On Aging, Confidence, and Sporting Still


“Do… or do not. There is no try.”  –Yoda

Disclaimer:  For those of you who don’t share my love of or interest in sports, no apologies for this but you don’t have to indulge me, either.  Sports take up about 3% of my blog posts, which is a wee bit less than my real life percentage spent on sports, between coaching, playing with Corin, playing myself, and spectating (happily, that is a distant fourth, as I think it should be).  We will soon return to other topics in life.

Aging is tough in sports terms.  I’ve been holding off saying that until I qualify, but I’m one year from fifty and almost never guard or go against anyone of my own age in my sports of choice.  I don’t mind.  I enjoy/need to be the underdog and this is one sure way, in my own head, that I always am.  I guard guys in ultimate who can run circles around me and I hold my own.  But it gets tougher, by tiny increments.  

I’m not a great basketball player.  I am a scrappy, relentless basketball player, an above average passer, and I just really enjoy the game.  I’m a pretty good shot, but I rarely shoot well in games.  It’s not a mystery.  I’m too in my head.  I’m thinking about whether or not I’m going to make the shot, which is a great way not to make shots.  To make the shot, one should a)think “I’m going to make the shot,” or, even better, b)not think.  Just do.  

That sounds so simple.  It is simple, but difficult.  If you shoot in a game and the first shot or two swish, you feel like, “Okay, I’m hitting tonight,”  and it becomes easier to keep shooting.  If you miss or airball a shot or two, it’s harder.  This is ridiculous, because of course the act of shooting the ball through the hoop remains the same…except it doesn’t.   When you think you can, it’s easier; when you suspect you can’t, it’s harder.  When you know you can’t, it becomes nearly impossible.  Even though it’s the same physical act!  Ridiculous.  

To put this in perspective:  Driving a car, you do some very fine, very precise maneuvering.  You buzz between cars with 12 inches on either side without slowing or flinching.  You don’t think about it, even though it requires precision and screwing up would be extremely costly.  

Walking on a curb is easy.  Walking on a ledge of the same width 100 feet above the ground is, for most people, very difficult and scary.  Same physical act.  Thinking about failing makes the act harder.  Thinking hard about “If I fail, I’ll die” is an extreme version of thinking about failing.  It’s focusing on failing.  

There is a fantastic series of books I read many years ago, by Timothy Galloway: The Inner Game of Tennis; The Inner Game of Golf; and Inner Skiing.  Inner Tennis dramatically improved my game.  If you’ve ever wondered “how intense/competitive/obsessive is Mike?” and you didn’t ask Kim, I do not and will not play golf; I read Inner Golf to improve my disc golf game.  It worked.  I once held, briefly, a course record for amateurs.  I won money in the weekly dg tournament for that round, for which I have ever since joked that I was a professional athlete, albeit briefly.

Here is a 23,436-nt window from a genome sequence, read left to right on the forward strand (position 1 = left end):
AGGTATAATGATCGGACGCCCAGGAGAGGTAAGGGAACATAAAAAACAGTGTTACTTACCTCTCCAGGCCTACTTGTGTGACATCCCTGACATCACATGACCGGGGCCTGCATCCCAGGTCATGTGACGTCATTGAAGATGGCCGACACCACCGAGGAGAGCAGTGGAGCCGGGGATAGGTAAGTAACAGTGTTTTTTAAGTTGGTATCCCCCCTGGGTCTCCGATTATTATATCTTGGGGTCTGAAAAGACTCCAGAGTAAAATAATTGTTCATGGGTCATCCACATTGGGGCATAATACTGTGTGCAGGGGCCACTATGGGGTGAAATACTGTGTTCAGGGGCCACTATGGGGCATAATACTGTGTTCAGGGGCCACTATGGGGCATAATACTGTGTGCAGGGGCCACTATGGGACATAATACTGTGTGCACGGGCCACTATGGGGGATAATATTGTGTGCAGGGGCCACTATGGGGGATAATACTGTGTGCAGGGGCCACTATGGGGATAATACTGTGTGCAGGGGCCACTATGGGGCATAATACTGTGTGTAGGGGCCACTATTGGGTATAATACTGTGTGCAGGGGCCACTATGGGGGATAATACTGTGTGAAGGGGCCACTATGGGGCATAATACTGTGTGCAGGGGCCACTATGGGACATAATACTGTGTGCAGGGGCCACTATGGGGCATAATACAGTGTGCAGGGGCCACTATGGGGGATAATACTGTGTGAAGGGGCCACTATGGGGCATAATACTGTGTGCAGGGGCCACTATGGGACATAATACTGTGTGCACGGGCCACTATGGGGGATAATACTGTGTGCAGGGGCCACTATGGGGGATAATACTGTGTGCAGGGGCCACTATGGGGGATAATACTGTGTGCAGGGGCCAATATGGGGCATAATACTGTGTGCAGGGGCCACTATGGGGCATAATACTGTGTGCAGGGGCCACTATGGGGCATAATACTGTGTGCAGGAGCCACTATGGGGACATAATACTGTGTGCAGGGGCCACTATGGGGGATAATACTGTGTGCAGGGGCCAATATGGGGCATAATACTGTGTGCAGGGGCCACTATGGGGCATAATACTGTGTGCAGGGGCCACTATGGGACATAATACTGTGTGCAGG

Inner Skiing did me no good at all; I still suck.  Go figure.  

The biggest take away from these books is simply that your body knows how to do stuff and your brain, by trying to help, just gets in the way.  If you can learn to shut your brain up, you will perform better.  

Again, this is the simplest of instructions yet can be crazy hard to follow.  Some people’s brains shut up better than others’.  Some people can just decide to focus and carry that out.  Other people will find this impossible even to conceive of*:  “Telling myself ‘don’t worry’ does not cease my worrying!”

In ultimate, by far my best sport, as in, the sport at which I ammost proficient, I can throw very well.  I can hit a moving target 75 yards away.  I’m often amazed that I can simply do this, with no second thoughts, and moreover that my freedom from second thoughts comes so easily.  In contrast, though I love tennis, I can drive myself berserk because I think too much and too loudly, even knowing what I should do.  

Here’s the difference:  I don’t practice tennis enough to have the confidence I need in order not to think.  While not thinking–or not overthinking, if you prefer–improves my game, I seem able to do this (or not do this) only in direct proportion to my confidence to succeed.**

It’s kind of poor-get-poorer, rich-get-richer:  If I think I can’t, then I think too much about whether or not I can, which makes it even more likely that I can’t.  If I think I can, it’s easy enough not to think about whether or not I can, and therefore my rate of success (my canning?) increases.  

If you play sports and you’re out of your twenties, you probably  know what comes next.  You can’t do what you used to do.  You can still play hard.  You might be even better at certain aspects of your sport.  The average age of a Tour de France stage winner is 28, suggesting that nineteen-year-olds don’t have the advantage.  The average age of Mr. Olympia winners is 33 years old.